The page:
Premier Dr Natalio Wheatley has stated categorically that residency in the Virgin Islands is a privilege and not a right so time spent in the territory cannot be the sole determining factor in granting Belonger status.
In a live statement earlier today, the Premier acknowledged that immigration reform as one of the most sensitive topics that must be addressed in the territory. He said a discussion must commence on what is in the best interest of the Virgin Islands
beginning with granting Belongership.
The Premier explained that like most countries, the Virgin Islands
has an immigration regime in place to grant residency to people who have been living, working, and participating in community life in the territory.
“However, residency for Belongership is a privilege, not a right. It is important to make this clear and because residency for this purpose is a privilege, not a right, the government has developed arrangements to determine who deserves that privilege. Here in the Virgin Islands
, residency for Belongership is not automatically granted based on the duration of time spent in the territory,” Dr Wheatley said.
“The number of years spent cannot be the sole determining factor in granting Belongeship. Patriotism, sound knowledge and history of the Virgin Islands
and your social and civic contribution to society are all very important factors. Residency and Belongerships are privileges that must be earned,” the Premier added.
He explained that the socioeconomic dimension must also be considered when granting residency in terms of what the society can reasonably accommodate and sustain over time.
Dr Wheatley mentioned that over the years, various governments have instituted different arrangements to determine who has earned the privilege of residency for Belongership.
“The existing eligibility criteria contained in the Immigration and Passport Act was put in place over 20 years ago… This law permits a person to apply for residency for Belongership for as early as 10 years of living in the territory. A subsequent government that saw the amended law as open-ended, convoluted, and unsustainable because it would change the social and political landscape of the Virgin Islands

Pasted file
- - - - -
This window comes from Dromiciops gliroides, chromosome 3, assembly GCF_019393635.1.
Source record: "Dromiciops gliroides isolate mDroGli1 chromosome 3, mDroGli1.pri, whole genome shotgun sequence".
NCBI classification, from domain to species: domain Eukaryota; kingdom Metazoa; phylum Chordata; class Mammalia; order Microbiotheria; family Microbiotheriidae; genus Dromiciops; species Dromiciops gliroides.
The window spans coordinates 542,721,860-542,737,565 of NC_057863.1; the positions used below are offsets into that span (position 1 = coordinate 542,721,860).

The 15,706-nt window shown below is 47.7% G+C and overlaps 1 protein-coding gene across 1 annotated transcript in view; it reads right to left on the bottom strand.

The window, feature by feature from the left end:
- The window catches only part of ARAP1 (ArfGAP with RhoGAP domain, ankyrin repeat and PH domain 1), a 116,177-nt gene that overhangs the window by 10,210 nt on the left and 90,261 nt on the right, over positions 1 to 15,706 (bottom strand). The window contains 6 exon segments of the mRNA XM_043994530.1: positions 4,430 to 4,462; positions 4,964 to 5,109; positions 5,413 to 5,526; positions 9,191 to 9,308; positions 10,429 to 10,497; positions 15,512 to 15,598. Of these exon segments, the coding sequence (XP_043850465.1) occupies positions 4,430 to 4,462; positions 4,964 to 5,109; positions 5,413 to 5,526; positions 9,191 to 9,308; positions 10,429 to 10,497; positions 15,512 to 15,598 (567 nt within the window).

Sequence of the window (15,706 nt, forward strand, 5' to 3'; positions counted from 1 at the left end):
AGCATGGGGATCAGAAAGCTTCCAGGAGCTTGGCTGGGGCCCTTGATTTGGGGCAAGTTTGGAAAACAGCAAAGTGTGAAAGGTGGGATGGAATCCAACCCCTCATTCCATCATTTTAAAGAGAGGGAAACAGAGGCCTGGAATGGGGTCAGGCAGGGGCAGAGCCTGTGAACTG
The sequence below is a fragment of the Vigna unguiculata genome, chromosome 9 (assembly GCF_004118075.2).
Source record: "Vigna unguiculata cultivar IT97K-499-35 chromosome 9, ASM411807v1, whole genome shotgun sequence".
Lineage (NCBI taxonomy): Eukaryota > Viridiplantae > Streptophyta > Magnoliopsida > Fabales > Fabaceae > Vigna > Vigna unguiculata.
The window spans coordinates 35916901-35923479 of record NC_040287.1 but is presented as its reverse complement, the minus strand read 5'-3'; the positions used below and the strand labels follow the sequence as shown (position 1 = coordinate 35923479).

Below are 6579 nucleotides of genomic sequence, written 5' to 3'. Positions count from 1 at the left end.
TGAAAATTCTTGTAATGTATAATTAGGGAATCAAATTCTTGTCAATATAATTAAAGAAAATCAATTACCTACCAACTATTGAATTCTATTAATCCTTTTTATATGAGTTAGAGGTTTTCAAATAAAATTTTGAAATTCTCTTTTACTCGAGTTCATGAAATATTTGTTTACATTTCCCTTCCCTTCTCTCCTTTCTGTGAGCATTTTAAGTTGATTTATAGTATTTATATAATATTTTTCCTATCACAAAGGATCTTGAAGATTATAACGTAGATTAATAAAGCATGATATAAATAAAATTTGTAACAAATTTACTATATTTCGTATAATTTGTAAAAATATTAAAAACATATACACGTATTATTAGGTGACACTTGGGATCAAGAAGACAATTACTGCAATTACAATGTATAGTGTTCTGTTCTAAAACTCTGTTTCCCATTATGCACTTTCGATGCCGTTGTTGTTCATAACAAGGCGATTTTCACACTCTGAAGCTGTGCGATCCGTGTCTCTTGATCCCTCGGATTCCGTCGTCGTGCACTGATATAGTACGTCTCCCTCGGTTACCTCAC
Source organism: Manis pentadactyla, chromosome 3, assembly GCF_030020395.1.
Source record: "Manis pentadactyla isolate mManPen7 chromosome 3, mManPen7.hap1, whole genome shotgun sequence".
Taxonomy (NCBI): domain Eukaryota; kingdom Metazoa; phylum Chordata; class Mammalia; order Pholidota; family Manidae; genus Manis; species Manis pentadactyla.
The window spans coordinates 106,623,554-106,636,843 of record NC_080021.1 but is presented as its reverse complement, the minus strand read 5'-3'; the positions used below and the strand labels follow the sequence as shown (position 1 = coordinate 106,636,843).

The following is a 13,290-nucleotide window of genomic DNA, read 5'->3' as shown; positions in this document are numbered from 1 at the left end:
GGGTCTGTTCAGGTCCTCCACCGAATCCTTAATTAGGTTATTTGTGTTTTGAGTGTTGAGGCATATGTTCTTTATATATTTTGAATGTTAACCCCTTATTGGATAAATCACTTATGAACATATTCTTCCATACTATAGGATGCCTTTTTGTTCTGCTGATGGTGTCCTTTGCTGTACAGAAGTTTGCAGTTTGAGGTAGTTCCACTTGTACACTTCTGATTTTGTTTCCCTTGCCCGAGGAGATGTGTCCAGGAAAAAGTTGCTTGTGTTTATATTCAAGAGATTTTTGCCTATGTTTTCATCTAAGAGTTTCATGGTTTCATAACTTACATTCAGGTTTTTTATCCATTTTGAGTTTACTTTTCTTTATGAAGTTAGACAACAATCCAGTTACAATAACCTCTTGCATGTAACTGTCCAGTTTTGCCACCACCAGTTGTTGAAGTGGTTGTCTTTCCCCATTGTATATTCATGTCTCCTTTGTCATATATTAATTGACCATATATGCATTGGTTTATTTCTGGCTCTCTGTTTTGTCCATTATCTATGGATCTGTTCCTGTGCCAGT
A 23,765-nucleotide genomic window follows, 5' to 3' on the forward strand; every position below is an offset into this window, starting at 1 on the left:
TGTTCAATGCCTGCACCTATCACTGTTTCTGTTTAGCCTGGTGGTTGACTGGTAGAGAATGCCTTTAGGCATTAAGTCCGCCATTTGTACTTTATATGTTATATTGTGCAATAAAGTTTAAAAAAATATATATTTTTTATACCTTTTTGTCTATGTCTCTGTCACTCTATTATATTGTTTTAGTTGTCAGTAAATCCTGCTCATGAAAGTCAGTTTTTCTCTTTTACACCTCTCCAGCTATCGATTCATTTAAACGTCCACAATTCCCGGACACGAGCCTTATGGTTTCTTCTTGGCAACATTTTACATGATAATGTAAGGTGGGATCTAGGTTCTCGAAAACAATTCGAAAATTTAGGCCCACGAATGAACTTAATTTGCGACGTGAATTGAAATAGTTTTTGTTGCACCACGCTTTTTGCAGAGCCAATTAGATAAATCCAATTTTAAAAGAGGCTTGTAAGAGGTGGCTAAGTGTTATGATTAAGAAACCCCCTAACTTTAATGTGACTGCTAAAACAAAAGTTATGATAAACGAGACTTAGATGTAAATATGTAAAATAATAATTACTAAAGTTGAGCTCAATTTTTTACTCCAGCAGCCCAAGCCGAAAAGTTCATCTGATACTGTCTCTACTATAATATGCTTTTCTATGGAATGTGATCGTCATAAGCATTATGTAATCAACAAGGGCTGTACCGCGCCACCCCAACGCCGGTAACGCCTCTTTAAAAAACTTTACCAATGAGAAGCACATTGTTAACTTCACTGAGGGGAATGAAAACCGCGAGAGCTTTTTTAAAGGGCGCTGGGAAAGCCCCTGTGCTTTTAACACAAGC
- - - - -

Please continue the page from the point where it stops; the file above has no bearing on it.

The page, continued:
, adopted a policy in Cabinet in 2004 that doubled the duration of time to 20 years before an application for residency for Belongership could be made and limited the number of persons that could be approved annually for residents to 25,” the Premier said.
He added the legality of the policy has been questioned several times. The first was by the Complaints Commissioner as early as 2013 because of the inconsistency with the law. The Premier added that the policy’s contradiction was also captured in the annual report of the International Ombudsman Institute 2012-2013.
“This problem was also picked up in the Commission of Inquiry
. The Commission of Inquiry
report recommended a review of the existing residency policy and processes for granting Belongership status including the open discretion by Cabinet to grant such statuses and the length of residence required for Belongership amongst other things,” Dr Wheatley said.
“Where we find ourselves today is that we have an immigration law on the book that allows for applicants to apply for residency for the purpose of Belongership after 10 years and sets no set limits on how many applications can be approved per year. We also have had a policy in place for some time that is inconsistent with the law because it doubles the time for application for residency for Belongership and severely limits the number of approvals per year. Both the existing law and longstanding policy are not fit for purpose and have been the cause for much confusion,” he added.
He noted that while applications for residency can be submitted as early as 10 years under the law, there is a process that must be followed to consider whether applicants have earned the privileges of being granted residency.
“Previous governments have failed to amend the law of change policy as previously recommended but the Government of National Unity will do so in a manner that is clear, fair and in a manner that is socially and economically sustainable. However, we are not going to make any legislative changes unless we consult the people,” Dr Wheatley said.